2. Digitize all assets and processes. As technology advances and market demands intensify, systems that rely on inefficient, insecure, and costly paper-based and hybrid processes are falling short. By digitizing all assets and processes, life sciences companies can remain competitive and avoid a Theranos-esque debacle by making information more readily available to company stakeholders. Additionally, digital systems can help strengthen data integrity, which provides the assurance of accuracy. When first initiating a digitization project, it’s important to begin by analyzing all existing systems, processes, tasks, and assets, including those already leveraging digitization.

Also during digitization projects, keep in mind that any data being generated throughout R&D and manufacturing, supply chain and patient aftercare processes will need to be collected, stored, sifted, and mined for meaning. For many life sciences companies, this calls for strengthening master data management architectures and strategies (especially since IoT data can unleash even more process data). For instance, when a life sciences organization adds data analytics capabilities to its products or processes, usability can be radically improved without a dramatic increase to the price point. Furthermore, when combined with IP connectivity, such data is easy to collaborate on and transfer, regardless of a users’ location, whether it’s a doctor accessing the information through an app or a pharmacist receiving automatic shelf-stocking notifications.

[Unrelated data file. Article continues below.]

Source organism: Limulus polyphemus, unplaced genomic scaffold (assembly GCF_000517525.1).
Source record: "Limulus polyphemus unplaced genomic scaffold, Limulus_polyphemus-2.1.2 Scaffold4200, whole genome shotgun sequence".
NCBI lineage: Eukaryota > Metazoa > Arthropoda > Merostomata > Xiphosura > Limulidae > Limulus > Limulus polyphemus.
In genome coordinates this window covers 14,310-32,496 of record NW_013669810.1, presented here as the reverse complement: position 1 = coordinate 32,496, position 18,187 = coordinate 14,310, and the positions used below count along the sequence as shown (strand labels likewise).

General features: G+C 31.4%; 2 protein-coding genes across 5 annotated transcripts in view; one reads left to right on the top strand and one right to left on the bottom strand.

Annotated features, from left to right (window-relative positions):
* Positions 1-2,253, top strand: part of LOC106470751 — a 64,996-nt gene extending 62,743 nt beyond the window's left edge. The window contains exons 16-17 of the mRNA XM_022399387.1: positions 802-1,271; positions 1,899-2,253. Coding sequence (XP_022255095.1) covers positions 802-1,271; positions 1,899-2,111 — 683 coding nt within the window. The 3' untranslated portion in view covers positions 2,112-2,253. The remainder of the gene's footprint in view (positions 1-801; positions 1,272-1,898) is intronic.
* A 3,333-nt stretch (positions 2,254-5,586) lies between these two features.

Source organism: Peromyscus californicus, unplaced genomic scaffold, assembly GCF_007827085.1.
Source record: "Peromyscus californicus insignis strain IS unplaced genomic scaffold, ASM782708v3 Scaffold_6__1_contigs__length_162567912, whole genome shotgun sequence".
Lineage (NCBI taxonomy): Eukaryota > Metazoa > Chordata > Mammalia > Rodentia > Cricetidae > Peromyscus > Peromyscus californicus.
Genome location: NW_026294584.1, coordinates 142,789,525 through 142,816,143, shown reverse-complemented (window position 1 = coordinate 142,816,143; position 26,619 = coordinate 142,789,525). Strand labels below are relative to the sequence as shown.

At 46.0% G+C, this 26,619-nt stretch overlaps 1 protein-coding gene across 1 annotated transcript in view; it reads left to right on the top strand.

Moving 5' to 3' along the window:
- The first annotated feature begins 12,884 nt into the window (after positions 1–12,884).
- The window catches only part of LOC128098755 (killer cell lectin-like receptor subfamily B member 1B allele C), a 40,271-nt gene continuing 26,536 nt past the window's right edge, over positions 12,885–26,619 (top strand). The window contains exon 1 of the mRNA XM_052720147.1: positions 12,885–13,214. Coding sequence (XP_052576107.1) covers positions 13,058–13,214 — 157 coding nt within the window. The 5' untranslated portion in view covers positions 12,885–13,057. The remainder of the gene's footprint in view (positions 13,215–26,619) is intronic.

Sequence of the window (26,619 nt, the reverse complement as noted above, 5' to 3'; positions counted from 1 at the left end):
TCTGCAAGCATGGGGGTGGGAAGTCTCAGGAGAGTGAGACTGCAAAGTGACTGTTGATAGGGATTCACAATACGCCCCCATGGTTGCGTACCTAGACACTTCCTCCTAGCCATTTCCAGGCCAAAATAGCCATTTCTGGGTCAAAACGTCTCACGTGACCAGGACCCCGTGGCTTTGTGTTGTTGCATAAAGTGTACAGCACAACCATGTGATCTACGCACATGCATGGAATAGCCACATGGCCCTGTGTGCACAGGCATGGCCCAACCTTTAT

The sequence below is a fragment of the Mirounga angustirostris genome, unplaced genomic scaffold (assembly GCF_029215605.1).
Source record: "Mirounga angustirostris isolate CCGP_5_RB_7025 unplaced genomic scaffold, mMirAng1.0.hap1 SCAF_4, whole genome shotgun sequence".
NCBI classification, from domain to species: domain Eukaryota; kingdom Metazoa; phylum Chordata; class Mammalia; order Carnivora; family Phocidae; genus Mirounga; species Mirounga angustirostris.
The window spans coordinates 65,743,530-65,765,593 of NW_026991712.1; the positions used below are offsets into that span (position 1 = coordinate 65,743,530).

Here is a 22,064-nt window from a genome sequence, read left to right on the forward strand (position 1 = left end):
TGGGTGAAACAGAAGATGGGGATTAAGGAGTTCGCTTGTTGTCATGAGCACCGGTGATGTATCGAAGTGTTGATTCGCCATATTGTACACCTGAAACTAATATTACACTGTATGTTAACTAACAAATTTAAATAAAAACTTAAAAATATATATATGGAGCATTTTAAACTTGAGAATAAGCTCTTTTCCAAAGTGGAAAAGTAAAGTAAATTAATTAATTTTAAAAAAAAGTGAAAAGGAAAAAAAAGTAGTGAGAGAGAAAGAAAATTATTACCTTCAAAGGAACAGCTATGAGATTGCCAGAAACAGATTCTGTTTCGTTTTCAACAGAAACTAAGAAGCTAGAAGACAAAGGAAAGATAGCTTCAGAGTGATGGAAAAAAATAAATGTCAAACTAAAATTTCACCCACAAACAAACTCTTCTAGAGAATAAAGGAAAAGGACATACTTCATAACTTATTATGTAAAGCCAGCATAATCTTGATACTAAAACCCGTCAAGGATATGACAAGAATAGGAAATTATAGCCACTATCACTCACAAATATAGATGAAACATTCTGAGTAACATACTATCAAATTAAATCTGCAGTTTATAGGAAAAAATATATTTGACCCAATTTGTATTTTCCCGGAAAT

3. Pass audits and inspections with flying colors. Audits and inspections tend to make employees stressed and unsure of exactly what could happen. “What if I don’t know the answer?” “What if I can’t provide what they are asking for?” Instead of allowing employee stress in an unproductive manner, remember that an auditor’s goal is to confirm that the trial is run in a way that ensures the safety of subjects, protects their rights, and generates reliable data, while an inspector has a similar goal with respect to the assessment of trial conduct. Transparency can help ensure that trials are run at the level of quality regulators and inspectors expect, and also empower employees to provide auditors and inspectors with the information they require, in the format they’re expecting, and precisely when they ask for it.

4. Encourage collaboration across the entire organization. Ultimately, everyone in a life sciences company needs to be on the same page and be able to effectively collaborate. The right digital solutions can connect employees and any company stakeholders, providing virtual collaboration environments while also avoiding the dangers of information silos. When data is siloed and various business units within a company are unable to share information with one another, errors ensue, work processes slow down, and employee frustration is inevitable. Make sure everyone in the company — from sales and marketing teams, to quality assurance and compliance units, to C-suite executives — is aware of who has access to what data, and ensure that all business units can share, connect, and collaborate to promote a truly transparent culture.